Maker Journal Post #9


Since I finished my origami garden, I’m going to create something new that interests me. The second part of my personal project will have more of a focus on stars. In elementary school, I remember the enjoyment gained from making stars, particularly the ninja star and the mini lucky star. The Ninja star is known as “Shuriken” in Japanese. I needed two pieces of paper, identical in size but different colors, for this particular creation. Each step that I did for one of the pieces of paper, I also did for the other. The corners of both are folded in opposite directions of one another on both the top and bottom. In step 15, I linked both pieces together to a form a ninja star. This one was the most difficult to make because you have to link the two pieces, and I couldn’t figure out which pieces went where.

The next piece of origami I worked on was the lucky star. Some people fill up a glass jar with these stars for traditional purposes. This is the only origami piece that started off with a different, strip-like piece of paper. I used a white strip of paper, 11 inches long by .5 inch wide. I started with a knot and basically wrapped the rest of the paper around the knot. To form the star shape, I pinched the sides as you can see below. This piece of origami has been the most simple so far.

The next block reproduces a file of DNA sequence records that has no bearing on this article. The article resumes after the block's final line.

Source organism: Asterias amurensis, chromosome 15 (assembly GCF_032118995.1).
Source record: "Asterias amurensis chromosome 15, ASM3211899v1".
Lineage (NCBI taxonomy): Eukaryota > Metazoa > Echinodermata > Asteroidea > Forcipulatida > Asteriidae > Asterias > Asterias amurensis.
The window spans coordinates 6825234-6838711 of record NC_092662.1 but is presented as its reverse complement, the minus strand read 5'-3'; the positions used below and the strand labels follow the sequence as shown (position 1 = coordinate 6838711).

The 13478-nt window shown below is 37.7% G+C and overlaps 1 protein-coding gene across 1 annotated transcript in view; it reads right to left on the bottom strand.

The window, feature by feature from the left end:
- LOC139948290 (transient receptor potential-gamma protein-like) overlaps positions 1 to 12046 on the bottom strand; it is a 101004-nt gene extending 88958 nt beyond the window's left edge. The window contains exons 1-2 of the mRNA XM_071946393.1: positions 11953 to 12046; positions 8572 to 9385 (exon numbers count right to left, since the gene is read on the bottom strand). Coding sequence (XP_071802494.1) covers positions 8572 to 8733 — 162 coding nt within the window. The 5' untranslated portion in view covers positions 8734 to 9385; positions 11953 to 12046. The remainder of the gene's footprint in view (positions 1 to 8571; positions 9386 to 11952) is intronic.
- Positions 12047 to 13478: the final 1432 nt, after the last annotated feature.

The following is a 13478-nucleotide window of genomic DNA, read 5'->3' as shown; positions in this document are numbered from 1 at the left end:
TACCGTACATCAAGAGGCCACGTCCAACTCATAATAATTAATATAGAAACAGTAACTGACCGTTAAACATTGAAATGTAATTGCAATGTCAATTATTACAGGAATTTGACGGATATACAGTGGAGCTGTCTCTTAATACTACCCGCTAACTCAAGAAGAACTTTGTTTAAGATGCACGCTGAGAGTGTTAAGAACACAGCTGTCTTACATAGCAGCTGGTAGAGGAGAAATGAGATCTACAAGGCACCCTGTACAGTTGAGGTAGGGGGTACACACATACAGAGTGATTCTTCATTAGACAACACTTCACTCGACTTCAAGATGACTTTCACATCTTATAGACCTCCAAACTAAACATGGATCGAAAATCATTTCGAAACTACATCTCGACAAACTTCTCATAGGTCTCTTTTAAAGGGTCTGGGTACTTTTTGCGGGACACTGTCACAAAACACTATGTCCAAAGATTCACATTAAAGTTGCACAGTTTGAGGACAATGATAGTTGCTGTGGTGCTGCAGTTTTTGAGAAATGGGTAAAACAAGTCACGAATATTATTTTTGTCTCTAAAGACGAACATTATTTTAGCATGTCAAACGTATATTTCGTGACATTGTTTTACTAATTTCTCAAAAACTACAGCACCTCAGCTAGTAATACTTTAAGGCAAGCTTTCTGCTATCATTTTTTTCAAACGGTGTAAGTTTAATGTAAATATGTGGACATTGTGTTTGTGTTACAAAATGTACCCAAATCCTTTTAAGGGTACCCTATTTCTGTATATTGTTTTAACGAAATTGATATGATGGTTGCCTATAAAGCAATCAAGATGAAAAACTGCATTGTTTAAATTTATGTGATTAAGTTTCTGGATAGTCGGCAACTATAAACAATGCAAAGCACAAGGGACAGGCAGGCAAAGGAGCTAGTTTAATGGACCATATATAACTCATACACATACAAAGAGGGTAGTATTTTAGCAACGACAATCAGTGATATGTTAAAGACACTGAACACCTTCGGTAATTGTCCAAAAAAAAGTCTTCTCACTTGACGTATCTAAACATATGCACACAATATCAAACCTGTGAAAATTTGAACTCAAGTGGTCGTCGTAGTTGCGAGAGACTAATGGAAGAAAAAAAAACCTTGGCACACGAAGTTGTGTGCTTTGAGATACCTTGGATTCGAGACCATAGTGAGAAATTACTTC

Lastly, I made a pop-up star. The star isn’t revealed unto the very last step as parts of the paper pop-up. I started with the original 6 x 6 inch square paper, folding it in various ways. I eventually made many folds, representing the each point of the star, that become 3D at the end of the steps. This particular origami piece reminded me of the pop-ups made for children books. Individuals could also use these for decoration for events such as New Years Eve. Each fold has to be very defined of the creases won’t look like a star at the end of the makings.

Once again, a Makerspace would benefit from incorporating origami because  of the creativity needed to design something. Any child can be a maker as they tinker and create a whole collection of objects, like my garden and night sky. The instructions on are easy-to-follow and suitable for beginner origami makers.



Author: Anna Beasley

Early Childhood Education. UGA.

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